Choosing a Tax Preparer in USA
Here are a few points to keep in mind when someone else prepares your return:
Check the Preparer’s Qualifications. New regulations require all paid tax return preparers to have a Preparer Tax Identification Number (PTIN). Tax return preparers have differing levels of skills, education and expertise. In addition to making sure they have a PTIN, ask if the preparer is affiliated with a professional organization and attends continuing education classes. The IRS provides a searchable directory is intended to help you with your choice by providing a listing of preparers in your area who currently hold professional credentials recognized by the IRS or who hold an Annual Filing Season Program Record of Completion. You can search the Directory of Federal Tax Return Preparers at https://irs.treasury.gov/rpo/rpo.jsf.
Check the Preparer’s History. Check to see if the preparer has a questionable history with the Better Business Bureau and check for any disciplinary actions and licensure status through the state boards of accountancy for certified public accountants; the state bar associations for attorneys; and the IRS Office of Enrollment for enrolled agents.
Ask about Service Fees. Avoid preparers who base their fee on a percentage of your refund or those who claim they can obtain larger refunds than other preparers can. Also, always make sure any refund due is sent to you or deposited into an account in your name. Under no circumstances should all or part of your refund be directly deposited into a preparer’s bank account
Ask to E-file Your Return. Any paid preparer who prepares and files more than 10 returns for clients must file the returns electronically, unless the client opts to file a paper return. More than 1 billion individual tax returns have been safely and securely processed since the debut of electronic filing in 1990. Make sure your preparer offers IRS e-file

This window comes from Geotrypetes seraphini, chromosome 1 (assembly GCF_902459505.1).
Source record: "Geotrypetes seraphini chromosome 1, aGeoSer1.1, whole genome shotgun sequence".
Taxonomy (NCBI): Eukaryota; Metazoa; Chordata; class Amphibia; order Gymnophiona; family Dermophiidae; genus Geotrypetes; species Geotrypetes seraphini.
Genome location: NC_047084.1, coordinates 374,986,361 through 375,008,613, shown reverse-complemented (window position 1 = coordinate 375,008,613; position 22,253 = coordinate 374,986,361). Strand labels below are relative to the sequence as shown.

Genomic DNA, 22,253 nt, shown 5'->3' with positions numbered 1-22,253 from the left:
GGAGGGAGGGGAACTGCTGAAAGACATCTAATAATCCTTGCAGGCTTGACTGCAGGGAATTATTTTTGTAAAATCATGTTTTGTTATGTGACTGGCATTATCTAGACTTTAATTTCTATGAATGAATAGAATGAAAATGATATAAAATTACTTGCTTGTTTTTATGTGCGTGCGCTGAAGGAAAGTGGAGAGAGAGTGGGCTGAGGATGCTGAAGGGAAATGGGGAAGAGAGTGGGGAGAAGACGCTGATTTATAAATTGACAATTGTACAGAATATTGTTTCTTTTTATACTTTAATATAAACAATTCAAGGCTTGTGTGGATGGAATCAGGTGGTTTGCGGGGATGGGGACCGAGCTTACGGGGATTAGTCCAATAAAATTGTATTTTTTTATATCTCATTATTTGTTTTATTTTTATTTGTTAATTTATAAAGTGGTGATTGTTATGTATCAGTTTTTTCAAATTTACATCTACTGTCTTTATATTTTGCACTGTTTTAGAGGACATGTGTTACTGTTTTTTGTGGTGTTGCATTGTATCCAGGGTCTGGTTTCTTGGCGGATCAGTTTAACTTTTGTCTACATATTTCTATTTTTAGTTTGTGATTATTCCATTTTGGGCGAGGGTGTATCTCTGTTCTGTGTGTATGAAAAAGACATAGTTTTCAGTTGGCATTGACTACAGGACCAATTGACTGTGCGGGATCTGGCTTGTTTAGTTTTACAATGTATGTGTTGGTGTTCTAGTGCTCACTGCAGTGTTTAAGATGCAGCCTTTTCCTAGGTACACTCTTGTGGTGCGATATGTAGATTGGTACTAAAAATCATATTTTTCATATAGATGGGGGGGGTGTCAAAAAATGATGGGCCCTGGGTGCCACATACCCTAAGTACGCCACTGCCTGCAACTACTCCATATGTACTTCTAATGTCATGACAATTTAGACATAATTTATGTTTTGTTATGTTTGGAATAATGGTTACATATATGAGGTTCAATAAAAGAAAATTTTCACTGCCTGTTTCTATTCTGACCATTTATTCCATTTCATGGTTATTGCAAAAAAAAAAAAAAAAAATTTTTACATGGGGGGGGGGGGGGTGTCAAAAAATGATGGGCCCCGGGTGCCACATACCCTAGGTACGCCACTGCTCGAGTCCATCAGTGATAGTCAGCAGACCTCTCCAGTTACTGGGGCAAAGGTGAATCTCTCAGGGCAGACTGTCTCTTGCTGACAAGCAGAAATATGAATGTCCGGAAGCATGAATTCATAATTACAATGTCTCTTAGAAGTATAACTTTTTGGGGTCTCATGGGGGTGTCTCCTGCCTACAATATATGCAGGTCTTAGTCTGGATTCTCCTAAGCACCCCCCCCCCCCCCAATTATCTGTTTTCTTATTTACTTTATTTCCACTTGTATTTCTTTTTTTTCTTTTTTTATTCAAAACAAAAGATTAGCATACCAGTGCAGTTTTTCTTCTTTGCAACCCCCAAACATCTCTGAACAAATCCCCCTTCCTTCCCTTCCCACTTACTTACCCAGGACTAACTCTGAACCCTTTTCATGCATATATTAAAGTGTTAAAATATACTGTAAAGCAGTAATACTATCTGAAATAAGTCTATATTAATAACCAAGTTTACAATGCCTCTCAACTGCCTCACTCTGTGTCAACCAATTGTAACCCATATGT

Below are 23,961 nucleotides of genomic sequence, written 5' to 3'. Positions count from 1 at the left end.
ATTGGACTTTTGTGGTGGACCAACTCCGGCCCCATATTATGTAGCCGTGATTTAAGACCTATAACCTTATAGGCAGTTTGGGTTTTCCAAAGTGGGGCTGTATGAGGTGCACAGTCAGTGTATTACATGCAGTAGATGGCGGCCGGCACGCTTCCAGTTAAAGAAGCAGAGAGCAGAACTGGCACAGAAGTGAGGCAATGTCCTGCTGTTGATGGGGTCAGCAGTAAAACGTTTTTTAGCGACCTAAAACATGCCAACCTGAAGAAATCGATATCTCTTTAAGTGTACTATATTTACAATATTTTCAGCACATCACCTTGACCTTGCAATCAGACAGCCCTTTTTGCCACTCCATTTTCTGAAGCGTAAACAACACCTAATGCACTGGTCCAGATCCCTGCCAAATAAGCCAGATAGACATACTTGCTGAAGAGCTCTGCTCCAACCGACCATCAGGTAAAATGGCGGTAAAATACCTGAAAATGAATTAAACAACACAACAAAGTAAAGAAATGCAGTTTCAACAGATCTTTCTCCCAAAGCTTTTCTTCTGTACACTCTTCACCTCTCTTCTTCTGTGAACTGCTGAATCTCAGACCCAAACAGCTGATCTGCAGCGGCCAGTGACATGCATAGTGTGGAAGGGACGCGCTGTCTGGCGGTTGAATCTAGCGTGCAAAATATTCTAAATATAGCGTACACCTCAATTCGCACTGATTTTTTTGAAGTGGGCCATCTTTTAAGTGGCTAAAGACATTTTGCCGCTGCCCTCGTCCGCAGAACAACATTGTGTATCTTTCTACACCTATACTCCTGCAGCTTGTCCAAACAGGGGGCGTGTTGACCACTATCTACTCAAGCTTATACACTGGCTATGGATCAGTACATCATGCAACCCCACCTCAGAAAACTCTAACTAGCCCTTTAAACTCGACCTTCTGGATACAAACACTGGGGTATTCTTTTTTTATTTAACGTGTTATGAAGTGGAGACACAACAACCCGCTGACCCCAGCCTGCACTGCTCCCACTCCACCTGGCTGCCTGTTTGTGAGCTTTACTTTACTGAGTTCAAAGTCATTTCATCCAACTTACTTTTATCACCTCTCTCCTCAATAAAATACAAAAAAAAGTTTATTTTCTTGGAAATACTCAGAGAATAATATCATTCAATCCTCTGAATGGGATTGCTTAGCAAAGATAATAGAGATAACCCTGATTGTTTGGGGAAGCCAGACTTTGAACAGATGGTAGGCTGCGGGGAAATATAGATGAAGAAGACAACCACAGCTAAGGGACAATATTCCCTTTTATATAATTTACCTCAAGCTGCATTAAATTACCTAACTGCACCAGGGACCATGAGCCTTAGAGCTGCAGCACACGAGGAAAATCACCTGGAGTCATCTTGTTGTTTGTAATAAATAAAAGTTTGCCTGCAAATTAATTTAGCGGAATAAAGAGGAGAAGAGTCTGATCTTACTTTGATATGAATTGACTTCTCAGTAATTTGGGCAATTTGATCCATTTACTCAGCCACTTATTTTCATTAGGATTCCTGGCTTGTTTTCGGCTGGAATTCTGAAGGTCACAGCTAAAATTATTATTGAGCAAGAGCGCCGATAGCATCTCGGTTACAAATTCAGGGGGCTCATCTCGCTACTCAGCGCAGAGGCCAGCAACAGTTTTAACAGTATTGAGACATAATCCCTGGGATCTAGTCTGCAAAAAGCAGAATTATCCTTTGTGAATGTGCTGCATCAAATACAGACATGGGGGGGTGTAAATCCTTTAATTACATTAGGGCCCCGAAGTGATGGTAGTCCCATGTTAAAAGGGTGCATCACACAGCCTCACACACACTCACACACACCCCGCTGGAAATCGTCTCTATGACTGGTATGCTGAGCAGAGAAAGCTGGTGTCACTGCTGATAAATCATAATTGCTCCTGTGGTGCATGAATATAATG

Make Sure the Preparer is Accessible. Make sure you will be able to contact the tax preparer after the return has been filed, even after the April due date, in case questions arise.
Provide all Records and Receipts needed to prepare your return. Reputable preparers will request to see your records and receipts and will ask you multiple questions to determine your total income and your qualifications for expenses, deductions, and other items. Do not use a preparer who is willing to electronically file your return before you receive your Form W-2 using your last pay stub. This is against IRS e-file rules.
Never Sign a Blank Return. Avoid tax preparers that ask you to sign a blank tax form
Review Your Return Before Signing. Before you sign your tax return, review it and ask questions. Make sure you understand everything and are comfortable with the accuracy of the return before you sign it.
Ensure the Preparer Signs and Includes Their PTIN. A paid preparer must sign the return and include his or her PTIN as required by law. Although the preparer signs the return, you are responsible for the accuracy of every item on your return. The preparer must also give you a copy of the return.
Report Abusive Tax Preparers to the IRS. Most tax return preparers are honest and provide great service to their clients; however, some preparers are dishonest. Report abusive tax preparers and suspected tax fraud to the IRS. Use Form 14157, Complaint: Tax Return Preparer. If you suspect a return preparer filed or changed the return without your consent, you should also file Form 14157-A, Return Preparer Fraud or Misconduct Affidavit. You can get these forms on IRS.gov at any time.
Every taxpayer has a set of fundamental rights they should be aware of when dealing with the IRS. These are your Taxpayer Bill of Rights. Explore your rights and our obligations to protect them on IRS.gov at https://www.irs.gov/ taxpayer-bill-of-rights.
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